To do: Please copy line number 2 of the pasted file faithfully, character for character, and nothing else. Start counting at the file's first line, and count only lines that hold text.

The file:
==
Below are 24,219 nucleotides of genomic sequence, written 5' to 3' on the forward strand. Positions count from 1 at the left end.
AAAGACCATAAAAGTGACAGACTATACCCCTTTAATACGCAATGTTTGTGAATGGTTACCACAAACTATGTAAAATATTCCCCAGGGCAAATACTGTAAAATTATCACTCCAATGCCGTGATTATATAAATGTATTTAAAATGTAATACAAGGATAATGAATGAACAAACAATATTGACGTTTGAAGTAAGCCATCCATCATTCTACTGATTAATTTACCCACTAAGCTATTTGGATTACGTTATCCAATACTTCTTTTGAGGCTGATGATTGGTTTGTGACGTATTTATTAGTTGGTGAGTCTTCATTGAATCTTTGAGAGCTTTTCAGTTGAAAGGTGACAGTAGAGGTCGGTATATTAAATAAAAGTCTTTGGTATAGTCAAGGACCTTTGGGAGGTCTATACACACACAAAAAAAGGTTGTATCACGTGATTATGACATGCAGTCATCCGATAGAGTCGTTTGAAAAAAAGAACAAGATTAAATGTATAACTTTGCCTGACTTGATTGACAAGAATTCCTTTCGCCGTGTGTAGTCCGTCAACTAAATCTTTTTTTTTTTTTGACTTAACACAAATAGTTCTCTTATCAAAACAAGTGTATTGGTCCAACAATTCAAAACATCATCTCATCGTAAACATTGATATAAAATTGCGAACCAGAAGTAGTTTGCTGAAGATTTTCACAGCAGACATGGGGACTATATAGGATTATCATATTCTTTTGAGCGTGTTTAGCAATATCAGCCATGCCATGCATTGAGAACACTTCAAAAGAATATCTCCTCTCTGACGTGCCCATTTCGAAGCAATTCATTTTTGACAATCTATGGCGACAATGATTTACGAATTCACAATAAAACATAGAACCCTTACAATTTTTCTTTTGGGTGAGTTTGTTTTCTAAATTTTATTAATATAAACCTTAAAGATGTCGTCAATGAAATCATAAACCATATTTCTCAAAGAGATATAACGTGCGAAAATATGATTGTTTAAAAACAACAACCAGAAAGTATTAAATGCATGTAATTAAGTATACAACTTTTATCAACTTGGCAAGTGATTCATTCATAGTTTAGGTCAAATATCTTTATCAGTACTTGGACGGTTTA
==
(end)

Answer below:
AAAGACCATAAAAGTGACAGACTATACCCCTTTAATACGCAATGTTTGTGAATGGTTACCACAAACTATGTAAAATATTCCCCAGGGCAAATACTGTAAAATTATCACTCCAATGCCGTGATTATATAAATGTATTTAAAATGTAATACAAGGATAATGAATGAACAAACAATATTGACGTTTGAAGTAAGCCATCCATCATTCTACTGATTAATTTACCCACTAAGCTATTTGGATTACGTTATCCAATACTTCTTTTGAGGCTGATGATTGGTTTGTGACGTATTTATTAGTTGGTGAGTCTTCATTGAATCTTTGAGAGCTTTTCAGTTGAAAGGTGACAGTAGAGGTCGGTATATTAAATAAAAGTCTTTGGTATAGTCAAGGACCTTTGGGAGGTCTATACACACACAAAAAAAGGTTGTATCACGTGATTATGACATGCAGTCATCCGATAGAGTCGTTTGAAAAAAAGAACAAGATTAAATGTATAACTTTGCCTGACTTGATTGACAAGAATTCCTTTCGCCGTGTGTAGTCCGTCAACTAAATCTTTTTTTTTTTTTGACTTAACACAAATAGTTCTCTTATCAAAACAAGTGTATTGGTCCAACAATTCAAAACATCATCTCATCGTAAACATTGATATAAAATTGCGAACCAGAAGTAGTTTGCTGAAGATTTTCACAGCAGACATGGGGACTATATAGGATTATCATATTCTTTTGAGCGTGTTTAGCAATATCAGCCATGCCATGCATTGAGAACACTTCAAAAGAATATCTCCTCTCTGACGTGCCCATTTCGAAGCAATTCATTTTTGACAATCTATGGCGACAATGATTTACGAATTCACAATAAAACATAGAACCCTTACAATTTTTCTTTTGGGTGAGTTTGTTTTCTAAATTTTATTAATATAAACCTTAAAGATGTCGTCAATGAAATCATAAACCATATTTCTCAAAGAGATATAACGTGCGAAAATATGATTGTTTAAAAACAACAACCAGAAAGTATTAAATGCATGTAATTAAGTATACAACTTTTATCAACTTGGCAAGTGATTCATTCATAGTTTAGGTCAAATATCTTTATCAGTACTTGGACGGTTTA